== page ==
Leadership Is About Asking Questions Instead of Giving Answers

Lead­er­ship is about mak­ing oth­ers suc­cess­ful. This is the lead­er­ship phi­los­o­phy of Sun­dar Pichai, CEO of Google. The founder of the drug­store chain dm, Götz W. Wern­er, gets even more to the point and states: “Lead­er­ship is nowa­days only legit­i­mate if it is aimed at the self-lead­er­ship of the peo­ple entrust­ed to it”. Lead­er­ship is there­fore an equal func­tion with­in and for a group of peo­ple and always an encounter of adults on par with each oth­er. In con­trast to Taylor’s man­age­ment, which is still too deeply root­ed in our hier­ar­chi­cal orga­ni­za­tions, lead­er­ship means first and fore­most ask­ing (the right) ques­tions rather than giv­ing (the right) answers.

What hap­pens in a top-down cul­ture when the leader is wrong? Every­one goes over the cliff.
L. David Mar­quet. Turn The Ship Around!

In his very inter­est­ing book “Turn The Ship Around!” David Mar­quet describes one of the key moments as com­man­der of the nuclear sub­ma­rine USS San­ta Fe. Dur­ing a train­ing exer­cise, a fail­ure of the nuclear reac­tor was sim­u­lat­ed and they had to switch from the steam pow­ered main engine to a small­er bat­tery pow­ered elec­tric propul­sion motor. As he was used to with oth­er types of sub­marines, David Mar­quet gave the com­mand to increase the speed of the elec­tric propul­sion motor from “one third ahead” to “two thirds ahead”. His offi­cer on deck imme­di­ate­ly passed that order on. And then hap­pened — noth­ing! He asked the helms­man why he did not car­ry out the order, and the lat­ter explained to him that for this type of sub­ma­rine there was no “two-thirds ahead”. It then turned out, that his offi­cer on deck of course knew this, but still gave the order because he thought that his com­man­der, due to his train­ing and posi­tion, had knowl­edge he had not. A clas­sic HIPPO moment: High­est paid person’s opinion.

Since then, David Mar­quet refused to give orders. Instead, he ensured that every­one was aware of the mis­sion and its objec­tives and empow­ered his offi­cers to make their own deci­sions. Instead of ask­ing for per­mis­sion as before or ask­ing him for a deci­sion as com­man­der, the offi­cers now had to explain what they intend­ed to do (“I intend to…”). Ide­al­ly, the offi­cer had already con­sid­ered all aspects of the deci­sion (for which, of course, he must have access to all infor­ma­tion) and David Mar­quet only had to answer: “Very well.” At first he had to guide this process with some ques­tions to con­sid­er the dif­fer­ent aspects of the deci­sion, but grad­u­al­ly the offi­cers asked them­selves the right ques­tions and thought through all aspects in advance. From their pre­vi­ous­ly depen­dent posi­tion they were empow­ered to think and act like the commander.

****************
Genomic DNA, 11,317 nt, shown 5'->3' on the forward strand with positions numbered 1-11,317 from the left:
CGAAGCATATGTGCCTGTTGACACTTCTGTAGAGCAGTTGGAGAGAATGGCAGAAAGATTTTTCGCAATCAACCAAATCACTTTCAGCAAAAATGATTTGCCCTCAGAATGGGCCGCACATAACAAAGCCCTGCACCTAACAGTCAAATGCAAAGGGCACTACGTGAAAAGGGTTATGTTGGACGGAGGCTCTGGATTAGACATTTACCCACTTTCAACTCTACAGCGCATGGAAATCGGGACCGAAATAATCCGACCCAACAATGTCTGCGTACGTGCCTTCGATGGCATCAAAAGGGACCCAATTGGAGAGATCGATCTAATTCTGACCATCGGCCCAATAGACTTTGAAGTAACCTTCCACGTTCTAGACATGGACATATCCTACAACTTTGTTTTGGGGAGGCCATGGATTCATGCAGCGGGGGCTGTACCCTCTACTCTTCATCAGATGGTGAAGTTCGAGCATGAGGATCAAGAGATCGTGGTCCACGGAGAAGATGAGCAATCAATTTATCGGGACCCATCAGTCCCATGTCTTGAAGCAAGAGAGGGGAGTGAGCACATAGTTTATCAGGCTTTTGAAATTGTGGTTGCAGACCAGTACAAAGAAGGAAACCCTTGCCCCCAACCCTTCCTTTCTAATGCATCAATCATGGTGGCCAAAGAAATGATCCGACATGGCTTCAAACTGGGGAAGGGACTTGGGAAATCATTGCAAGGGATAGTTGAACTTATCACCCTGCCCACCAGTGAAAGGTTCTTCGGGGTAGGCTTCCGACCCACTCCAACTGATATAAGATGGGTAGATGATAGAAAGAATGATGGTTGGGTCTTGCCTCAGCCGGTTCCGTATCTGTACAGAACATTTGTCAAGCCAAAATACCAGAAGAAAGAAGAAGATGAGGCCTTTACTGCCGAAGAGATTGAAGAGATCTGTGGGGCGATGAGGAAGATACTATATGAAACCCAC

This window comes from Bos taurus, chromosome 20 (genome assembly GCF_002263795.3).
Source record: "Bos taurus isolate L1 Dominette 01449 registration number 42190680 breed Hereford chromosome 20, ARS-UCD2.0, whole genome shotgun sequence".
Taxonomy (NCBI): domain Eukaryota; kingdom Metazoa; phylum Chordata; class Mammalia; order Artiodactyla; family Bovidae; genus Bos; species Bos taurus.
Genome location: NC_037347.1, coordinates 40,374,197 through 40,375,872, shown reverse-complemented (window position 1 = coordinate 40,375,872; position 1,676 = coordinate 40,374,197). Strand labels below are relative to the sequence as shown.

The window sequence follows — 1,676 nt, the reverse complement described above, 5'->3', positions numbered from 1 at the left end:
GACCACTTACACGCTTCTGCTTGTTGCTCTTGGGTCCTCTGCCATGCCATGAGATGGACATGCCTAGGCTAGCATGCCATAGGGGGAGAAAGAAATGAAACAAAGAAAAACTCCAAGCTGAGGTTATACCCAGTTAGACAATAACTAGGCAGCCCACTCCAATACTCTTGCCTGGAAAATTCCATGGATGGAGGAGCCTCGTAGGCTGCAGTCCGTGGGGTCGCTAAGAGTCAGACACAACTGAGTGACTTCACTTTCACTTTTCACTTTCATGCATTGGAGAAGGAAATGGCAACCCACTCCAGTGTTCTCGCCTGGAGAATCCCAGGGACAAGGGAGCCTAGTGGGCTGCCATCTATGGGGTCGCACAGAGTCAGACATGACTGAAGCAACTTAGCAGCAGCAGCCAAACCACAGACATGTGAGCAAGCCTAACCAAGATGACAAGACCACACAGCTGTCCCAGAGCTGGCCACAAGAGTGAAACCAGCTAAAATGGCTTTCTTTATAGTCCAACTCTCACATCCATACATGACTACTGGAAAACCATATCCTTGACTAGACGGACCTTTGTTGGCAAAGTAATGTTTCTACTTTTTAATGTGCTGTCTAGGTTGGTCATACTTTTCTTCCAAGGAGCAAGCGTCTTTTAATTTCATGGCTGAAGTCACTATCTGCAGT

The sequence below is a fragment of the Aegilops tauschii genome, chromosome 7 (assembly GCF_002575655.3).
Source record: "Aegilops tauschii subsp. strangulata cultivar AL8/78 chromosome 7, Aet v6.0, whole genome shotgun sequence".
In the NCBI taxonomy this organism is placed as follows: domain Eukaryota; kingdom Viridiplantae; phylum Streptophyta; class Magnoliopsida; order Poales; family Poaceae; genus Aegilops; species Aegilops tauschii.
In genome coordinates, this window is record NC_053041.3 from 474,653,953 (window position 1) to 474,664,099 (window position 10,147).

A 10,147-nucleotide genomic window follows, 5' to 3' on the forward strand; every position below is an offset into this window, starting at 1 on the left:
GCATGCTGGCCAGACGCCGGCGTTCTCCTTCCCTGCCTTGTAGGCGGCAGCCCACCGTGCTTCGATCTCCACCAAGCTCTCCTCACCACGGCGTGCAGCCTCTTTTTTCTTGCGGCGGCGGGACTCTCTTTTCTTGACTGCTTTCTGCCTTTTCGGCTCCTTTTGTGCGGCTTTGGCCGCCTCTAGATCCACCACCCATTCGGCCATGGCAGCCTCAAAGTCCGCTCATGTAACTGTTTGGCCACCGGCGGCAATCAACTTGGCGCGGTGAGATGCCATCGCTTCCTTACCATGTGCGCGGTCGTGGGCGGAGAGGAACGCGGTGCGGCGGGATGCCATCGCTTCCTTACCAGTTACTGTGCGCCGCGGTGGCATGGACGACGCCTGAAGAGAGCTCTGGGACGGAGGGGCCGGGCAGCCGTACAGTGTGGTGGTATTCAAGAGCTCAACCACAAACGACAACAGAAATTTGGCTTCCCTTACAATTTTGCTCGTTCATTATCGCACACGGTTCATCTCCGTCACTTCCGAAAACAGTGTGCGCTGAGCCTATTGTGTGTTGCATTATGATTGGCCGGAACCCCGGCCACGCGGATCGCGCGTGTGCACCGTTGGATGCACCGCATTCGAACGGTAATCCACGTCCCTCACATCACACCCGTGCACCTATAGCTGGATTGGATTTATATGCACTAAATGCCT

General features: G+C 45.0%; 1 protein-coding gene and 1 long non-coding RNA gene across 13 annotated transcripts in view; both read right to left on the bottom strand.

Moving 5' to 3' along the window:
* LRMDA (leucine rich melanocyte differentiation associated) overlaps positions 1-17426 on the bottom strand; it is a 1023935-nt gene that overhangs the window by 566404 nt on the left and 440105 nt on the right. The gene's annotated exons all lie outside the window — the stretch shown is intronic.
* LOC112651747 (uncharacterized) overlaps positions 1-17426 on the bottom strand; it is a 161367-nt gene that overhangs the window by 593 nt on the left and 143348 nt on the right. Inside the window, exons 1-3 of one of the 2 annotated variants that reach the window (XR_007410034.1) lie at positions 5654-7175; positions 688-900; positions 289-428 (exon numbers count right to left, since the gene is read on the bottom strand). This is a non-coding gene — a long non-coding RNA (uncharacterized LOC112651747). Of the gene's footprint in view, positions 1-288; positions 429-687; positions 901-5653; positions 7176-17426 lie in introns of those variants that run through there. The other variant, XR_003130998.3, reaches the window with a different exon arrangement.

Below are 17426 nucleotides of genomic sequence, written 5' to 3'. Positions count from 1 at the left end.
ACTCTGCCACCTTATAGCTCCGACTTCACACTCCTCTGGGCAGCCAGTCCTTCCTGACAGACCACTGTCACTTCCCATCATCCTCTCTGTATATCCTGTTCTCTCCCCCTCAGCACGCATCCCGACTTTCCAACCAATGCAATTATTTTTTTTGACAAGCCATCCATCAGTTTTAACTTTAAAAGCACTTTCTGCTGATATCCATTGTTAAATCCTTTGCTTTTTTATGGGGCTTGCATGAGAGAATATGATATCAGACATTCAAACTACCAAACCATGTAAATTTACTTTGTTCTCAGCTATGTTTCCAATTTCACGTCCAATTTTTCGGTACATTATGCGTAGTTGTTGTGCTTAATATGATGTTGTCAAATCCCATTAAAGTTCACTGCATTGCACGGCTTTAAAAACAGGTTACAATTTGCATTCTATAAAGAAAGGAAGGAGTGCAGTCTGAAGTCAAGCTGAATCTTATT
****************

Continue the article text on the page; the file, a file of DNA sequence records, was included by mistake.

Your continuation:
The leader-leader struc­ture is fun­da­men­tal­ly dif­fer­ent from the leader-fol­low­er struc­ture. At its core is the belief that we can all be lead­ers and, in fact, it’s best when we all are leaders.
L. David Mar­quet. Turn The Ship Around!

Lead­ers who only give answers and make deci­sions based on their posi­tion keep peo­ple depen­dent. They will always come with ques­tions and expect answers. And the leader will give the best pos­si­ble answers, which, as the strik­ing exam­ple of David Mar­quet shows, are not always the best answers and are lim­it­ed by the skills, knowl­edge and expe­ri­ence of a sin­gle deci­sion-mak­er. And who does not remem­ber the sit­u­a­tion that one is won­der­ing at the low­er lev­els of the hier­ar­chy about deci­sions from above and files them under “high­er-paid insights”, just like the offi­cer on deck of the USS San­ta Fe.

Though it is done with good inten­tions giv­ing answers tends to keep peo­ple small and depen­dent. Those who are seri­ous about new lead­er­ship in the sense of the Man­i­festo for Human(e) Lead­er­ship have to grow peo­ple and unleash their poten­tial. A sim­ple and very effec­tive way is to ask ques­tions instead of giv­ing answers. Good ques­tions make you think. A ques­tion is always the explic­it per­mis­sion and invi­ta­tion to think and an effec­tive anti­dote to the insti­tu­tion­al­ized lazi­ness of think­ing and slug­gish deci­sion-mak­ing in hier­ar­chi­cal organizations.

Il est encore plus facile de juger de l’e­sprit d’un homme par ses ques­tions que par ses répons­es. (It is eas­i­er to judge the mind of a man by his ques­tions rather than his answers.)
Pierre-Marc-Gas­ton, duc de Lévis

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